At one point, a group of protesters brought a man they said was a thief – of which Cairo seems full at the moment – and he was trussed up and handed to the soldiers. "You are here to protect us," they chanted. When one of the soldiers hit the man in the face, his officer slapped him. Then the soldier sat down, shaking his head in despair. All day, an Egyptian Mi-25 helicopter – this time a relic of Soviet ordnance – circled the crowds, six rockets in the pods, but did nothing. Later a French-built Gazelle of the Egyptian air force flew low over the crowds, and the people waved at the place and the pilot could be seen waving back.

And all the time Egyptians walked up to foreigners – and a grey-haired Englishman doesn't look very Egyptian – and insisted that a people who had lost their fear could never be reinjected with fear.

"We will never be afraid again," a young woman shouted at me as the jets screamed over again. And a former cop now claiming to be a liaison man between the demonstrators and the army said that "the army will be with us because they know Mubarak must go". Again, I am not so sure.

And the looting and burning go on. The former policeman – who should know – told me that many of the looters are members of a group which belonged to the Mr Mubarak's National Democratic Party, whose previous role had been to bully Egyptians to go to polling stations and vote for their beloved leader. So why, we all wonder now, are these men trying to loot and burn, crimes which are being blamed on all those who demand that Mr Mubarak leave the country? Those demands, incidentally, now include the expulsion of Omar Suleiman, his former top spy, who is Vice-President.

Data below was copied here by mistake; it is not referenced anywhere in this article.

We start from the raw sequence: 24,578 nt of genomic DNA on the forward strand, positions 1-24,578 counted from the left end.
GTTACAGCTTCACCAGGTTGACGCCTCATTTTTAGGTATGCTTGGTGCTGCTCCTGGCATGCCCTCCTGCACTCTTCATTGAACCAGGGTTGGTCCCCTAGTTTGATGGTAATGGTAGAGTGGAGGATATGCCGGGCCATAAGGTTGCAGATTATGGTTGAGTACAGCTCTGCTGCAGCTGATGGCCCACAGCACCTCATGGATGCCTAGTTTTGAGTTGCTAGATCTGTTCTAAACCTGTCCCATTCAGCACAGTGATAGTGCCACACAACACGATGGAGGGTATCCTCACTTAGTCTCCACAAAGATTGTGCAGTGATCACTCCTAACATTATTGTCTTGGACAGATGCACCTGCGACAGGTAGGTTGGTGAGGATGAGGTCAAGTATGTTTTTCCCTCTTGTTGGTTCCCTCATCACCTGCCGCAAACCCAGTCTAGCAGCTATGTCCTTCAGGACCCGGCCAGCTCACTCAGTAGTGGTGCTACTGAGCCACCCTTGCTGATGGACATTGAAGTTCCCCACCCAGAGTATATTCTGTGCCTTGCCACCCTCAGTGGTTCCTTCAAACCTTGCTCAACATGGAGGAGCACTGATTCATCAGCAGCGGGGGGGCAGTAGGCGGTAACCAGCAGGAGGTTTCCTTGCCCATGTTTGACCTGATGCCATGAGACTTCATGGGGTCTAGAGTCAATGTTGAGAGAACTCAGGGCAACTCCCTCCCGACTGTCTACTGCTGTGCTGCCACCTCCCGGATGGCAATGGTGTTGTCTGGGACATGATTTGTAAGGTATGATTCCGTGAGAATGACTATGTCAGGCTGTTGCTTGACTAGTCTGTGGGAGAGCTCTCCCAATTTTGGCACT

Across Egypt, and on almost every street in Cairo, there are now vigilantes – not Mubarak men, but ordinary civilians who are tired of the semi-official gangs who are robbing their own people at night-time. To get back to my hotel last night, I had to pass through eight checkpoints of men, young and old – one was stooped, with a walking stick in one hand and an old British .303 Lee Enfield rifle in the other – who are now attacking thieves and handing them to the army. But this is no Dad's Army.